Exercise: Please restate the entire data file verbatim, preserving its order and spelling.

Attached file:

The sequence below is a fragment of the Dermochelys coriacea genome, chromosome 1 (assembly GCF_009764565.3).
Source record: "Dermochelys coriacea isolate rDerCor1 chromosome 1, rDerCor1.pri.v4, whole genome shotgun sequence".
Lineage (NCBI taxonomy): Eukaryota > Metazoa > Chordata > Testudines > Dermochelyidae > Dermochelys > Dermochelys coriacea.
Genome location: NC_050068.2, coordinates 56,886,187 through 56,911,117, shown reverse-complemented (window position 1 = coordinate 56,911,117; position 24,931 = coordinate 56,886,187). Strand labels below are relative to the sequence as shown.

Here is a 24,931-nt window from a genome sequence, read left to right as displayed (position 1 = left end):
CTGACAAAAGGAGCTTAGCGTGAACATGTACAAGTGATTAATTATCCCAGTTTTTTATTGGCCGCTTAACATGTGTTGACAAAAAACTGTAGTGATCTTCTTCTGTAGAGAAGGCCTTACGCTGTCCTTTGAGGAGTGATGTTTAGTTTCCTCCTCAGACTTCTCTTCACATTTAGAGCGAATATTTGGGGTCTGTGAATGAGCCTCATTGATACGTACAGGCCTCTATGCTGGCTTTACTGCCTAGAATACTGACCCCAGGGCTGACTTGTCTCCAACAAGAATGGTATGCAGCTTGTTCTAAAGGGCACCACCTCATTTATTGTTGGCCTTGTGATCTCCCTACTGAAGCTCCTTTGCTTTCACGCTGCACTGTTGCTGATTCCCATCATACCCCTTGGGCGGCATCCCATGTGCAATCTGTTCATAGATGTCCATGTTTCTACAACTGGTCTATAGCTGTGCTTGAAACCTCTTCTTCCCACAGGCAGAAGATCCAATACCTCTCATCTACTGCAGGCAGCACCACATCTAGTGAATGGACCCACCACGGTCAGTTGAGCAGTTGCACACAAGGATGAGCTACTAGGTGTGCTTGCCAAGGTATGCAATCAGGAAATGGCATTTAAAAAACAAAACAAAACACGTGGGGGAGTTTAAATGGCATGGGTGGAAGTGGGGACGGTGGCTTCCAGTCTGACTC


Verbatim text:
The sequence below is a fragment of the Dermochelys coriacea genome, chromosome 1 (assembly GCF_009764565.3).
Source record: "Dermochelys coriacea isolate rDerCor1 chromosome 1, rDerCor1.pri.v4, whole genome shotgun sequence".
Lineage (NCBI taxonomy): Eukaryota > Metazoa > Chordata > Testudines > Dermochelyidae > Dermochelys > Dermochelys coriacea.
Genome location: NC_050068.2, coordinates 56,886,187 through 56,911,117, shown reverse-complemented (window position 1 = coordinate 56,911,117; position 24,931 = coordinate 56,886,187). Strand labels below are relative to the sequence as shown.

Here is a 24,931-nt window from a genome sequence, read left to right as displayed (position 1 = left end):
CTGACAAAAGGAGCTTAGCGTGAACATGTACAAGTGATTAATTATCCCAGTTTTTTATTGGCCGCTTAACATGTGTTGACAAAAAACTGTAGTGATCTTCTTCTGTAGAGAAGGCCTTACGCTGTCCTTTGAGGAGTGATGTTTAGTTTCCTCCTCAGACTTCTCTTCACATTTAGAGCGAATATTTGGGGTCTGTGAATGAGCCTCATTGATACGTACAGGCCTCTATGCTGGCTTTACTGCCTAGAATACTGACCCCAGGGCTGACTTGTCTCCAACAAGAATGGTATGCAGCTTGTTCTAAAGGGCACCACCTCATTTATTGTTGGCCTTGTGATCTCCCTACTGAAGCTCCTTTGCTTTCACGCTGCACTGTTGCTGATTCCCATCATACCCCTTGGGCGGCATCCCATGTGCAATCTGTTCATAGATGTCCATGTTTCTACAACTGGTCTATAGCTGTGCTTGAAACCTCTTCTTCCCACAGGCAGAAGATCCAATACCTCTCATCTACTGCAGGCAGCACCACATCTAGTGAATGGACCCACCACGGTCAGTTGAGCAGTTGCACACAAGGATGAGCTACTAGGTGTGCTTGCCAAGGTATGCAATCAGGAAATGGCATTTAAAAAACAAAACAAAACACGTGGGGGAGTTTAAATGGCATGGGTGGAAGTGGGGACGGTGGCTTCCAGTCTGACTC